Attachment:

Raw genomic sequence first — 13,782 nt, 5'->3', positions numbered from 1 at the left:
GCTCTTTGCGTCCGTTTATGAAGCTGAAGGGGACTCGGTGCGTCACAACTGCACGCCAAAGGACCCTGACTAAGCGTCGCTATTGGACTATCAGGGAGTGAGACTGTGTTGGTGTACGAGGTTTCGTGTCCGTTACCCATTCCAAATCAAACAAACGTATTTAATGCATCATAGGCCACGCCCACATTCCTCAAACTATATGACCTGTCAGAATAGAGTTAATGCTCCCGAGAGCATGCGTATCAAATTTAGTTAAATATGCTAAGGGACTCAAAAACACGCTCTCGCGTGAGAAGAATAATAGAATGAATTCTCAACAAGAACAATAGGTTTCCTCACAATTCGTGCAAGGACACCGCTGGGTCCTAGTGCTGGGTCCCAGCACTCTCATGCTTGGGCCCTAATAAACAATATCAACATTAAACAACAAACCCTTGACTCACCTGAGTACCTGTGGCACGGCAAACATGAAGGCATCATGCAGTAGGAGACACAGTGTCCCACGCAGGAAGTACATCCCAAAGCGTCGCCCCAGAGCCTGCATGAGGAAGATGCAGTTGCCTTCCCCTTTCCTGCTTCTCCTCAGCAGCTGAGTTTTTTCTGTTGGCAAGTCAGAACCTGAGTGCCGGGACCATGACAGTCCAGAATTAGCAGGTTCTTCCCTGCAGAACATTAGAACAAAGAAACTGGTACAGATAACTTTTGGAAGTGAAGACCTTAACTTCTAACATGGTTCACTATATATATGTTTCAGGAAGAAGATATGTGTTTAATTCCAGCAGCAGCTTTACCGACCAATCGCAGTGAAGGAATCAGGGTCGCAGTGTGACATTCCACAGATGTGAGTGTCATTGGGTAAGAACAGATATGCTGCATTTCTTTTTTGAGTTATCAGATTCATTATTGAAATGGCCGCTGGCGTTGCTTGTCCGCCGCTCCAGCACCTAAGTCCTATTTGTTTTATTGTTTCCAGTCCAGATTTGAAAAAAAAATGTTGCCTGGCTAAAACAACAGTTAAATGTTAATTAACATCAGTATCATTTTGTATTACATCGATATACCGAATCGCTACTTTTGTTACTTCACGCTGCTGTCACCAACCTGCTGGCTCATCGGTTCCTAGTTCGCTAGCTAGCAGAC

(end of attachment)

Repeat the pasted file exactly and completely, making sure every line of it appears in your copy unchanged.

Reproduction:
Raw genomic sequence first — 13,782 nt, 5'->3', positions numbered from 1 at the left:
GCTCTTTGCGTCCGTTTATGAAGCTGAAGGGGACTCGGTGCGTCACAACTGCACGCCAAAGGACCCTGACTAAGCGTCGCTATTGGACTATCAGGGAGTGAGACTGTGTTGGTGTACGAGGTTTCGTGTCCGTTACCCATTCCAAATCAAACAAACGTATTTAATGCATCATAGGCCACGCCCACATTCCTCAAACTATATGACCTGTCAGAATAGAGTTAATGCTCCCGAGAGCATGCGTATCAAATTTAGTTAAATATGCTAAGGGACTCAAAAACACGCTCTCGCGTGAGAAGAATAATAGAATGAATTCTCAACAAGAACAATAGGTTTCCTCACAATTCGTGCAAGGACACCGCTGGGTCCTAGTGCTGGGTCCCAGCACTCTCATGCTTGGGCCCTAATAAACAATATCAACATTAAACAACAAACCCTTGACTCACCTGAGTACCTGTGGCACGGCAAACATGAAGGCATCATGCAGTAGGAGACACAGTGTCCCACGCAGGAAGTACATCCCAAAGCGTCGCCCCAGAGCCTGCATGAGGAAGATGCAGTTGCCTTCCCCTTTCCTGCTTCTCCTCAGCAGCTGAGTTTTTTCTGTTGGCAAGTCAGAACCTGAGTGCCGGGACCATGACAGTCCAGAATTAGCAGGTTCTTCCCTGCAGAACATTAGAACAAAGAAACTGGTACAGATAACTTTTGGAAGTGAAGACCTTAACTTCTAACATGGTTCACTATATATATGTTTCAGGAAGAAGATATGTGTTTAATTCCAGCAGCAGCTTTACCGACCAATCGCAGTGAAGGAATCAGGGTCGCAGTGTGACATTCCACAGATGTGAGTGTCATTGGGTAAGAACAGATATGCTGCATTTCTTTTTTGAGTTATCAGATTCATTATTGAAATGGCCGCTGGCGTTGCTTGTCCGCCGCTCCAGCACCTAAGTCCTATTTGTTTTATTGTTTCCAGTCCAGATTTGAAAAAAAAATGTTGCCTGGCTAAAACAACAGTTAAATGTTAATTAACATCAGTATCATTTTGTATTACATCGATATACCGAATCGCTACTTTTGTTACTTCACGCTGCTGTCACCAACCTGCTGGCTCATCGGTTCCTAGTTCGCTAGCTAGCAGAC